“These restrictions have significant implications for the people concerned, and all other farmers, so this action is essential to keep the option of eradication on the table.”

M. bovis infected stock can be severely affected by the disease, causing pain and suffering.

“We recognise the disease has come at a significant emotional cost to the affected farming families and their animals. The process of culling whole herds will be very stressful for the people concerned.

“But the disease does not respond to treatment and cannot be vaccinated against. Culling is the only logical option to prevent ongoing suffering of the animals.”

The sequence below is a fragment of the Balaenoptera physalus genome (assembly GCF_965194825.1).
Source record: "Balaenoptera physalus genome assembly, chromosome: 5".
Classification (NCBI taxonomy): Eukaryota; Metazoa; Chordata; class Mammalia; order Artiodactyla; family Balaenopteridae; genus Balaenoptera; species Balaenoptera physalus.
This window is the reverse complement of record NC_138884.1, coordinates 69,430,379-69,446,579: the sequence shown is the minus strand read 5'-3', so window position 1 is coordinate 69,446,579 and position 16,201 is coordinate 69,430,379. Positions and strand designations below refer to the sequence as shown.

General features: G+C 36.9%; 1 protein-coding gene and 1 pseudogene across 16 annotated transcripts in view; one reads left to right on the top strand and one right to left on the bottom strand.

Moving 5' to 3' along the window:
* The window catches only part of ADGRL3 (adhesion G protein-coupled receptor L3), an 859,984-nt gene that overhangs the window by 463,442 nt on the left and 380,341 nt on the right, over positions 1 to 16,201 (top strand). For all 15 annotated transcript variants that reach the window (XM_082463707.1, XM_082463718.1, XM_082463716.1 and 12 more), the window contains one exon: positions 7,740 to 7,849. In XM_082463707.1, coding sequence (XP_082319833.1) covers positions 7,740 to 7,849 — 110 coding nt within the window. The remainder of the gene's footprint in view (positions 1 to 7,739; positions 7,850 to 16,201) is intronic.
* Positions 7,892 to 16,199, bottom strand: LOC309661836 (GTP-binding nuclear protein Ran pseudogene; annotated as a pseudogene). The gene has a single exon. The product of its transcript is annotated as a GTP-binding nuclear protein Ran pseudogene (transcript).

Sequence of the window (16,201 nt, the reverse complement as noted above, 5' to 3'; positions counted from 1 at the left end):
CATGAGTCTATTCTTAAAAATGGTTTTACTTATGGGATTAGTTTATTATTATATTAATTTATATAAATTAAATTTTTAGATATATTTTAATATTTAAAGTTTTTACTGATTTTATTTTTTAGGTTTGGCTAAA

From a national perspective, our size, relatively low population and geographic isolation gives us the ability to manage and attempt to eradicate biosecurity incursions, when other countries cannot.

“M. bovis is found in most countries, including Australia, this is a disease that we definitely don’t want and we should seek to eradicate it, if feasible.

“We’ve remained free of many pest animals and pest plants (weeds) and diseases that have decimated other country’s livestock industries. For the sake of our livestock industries and the economy, it’s crucial we act now to ensure this remains the case,” Katie says.

Culling the cattle is necessary but that won’t make it any easier.

When some of our cows tested positive for TB a few years ago we had to cull a few dozen from the herd.

That was hard enough but a very small loss compared with the thousands to be culled on these farms.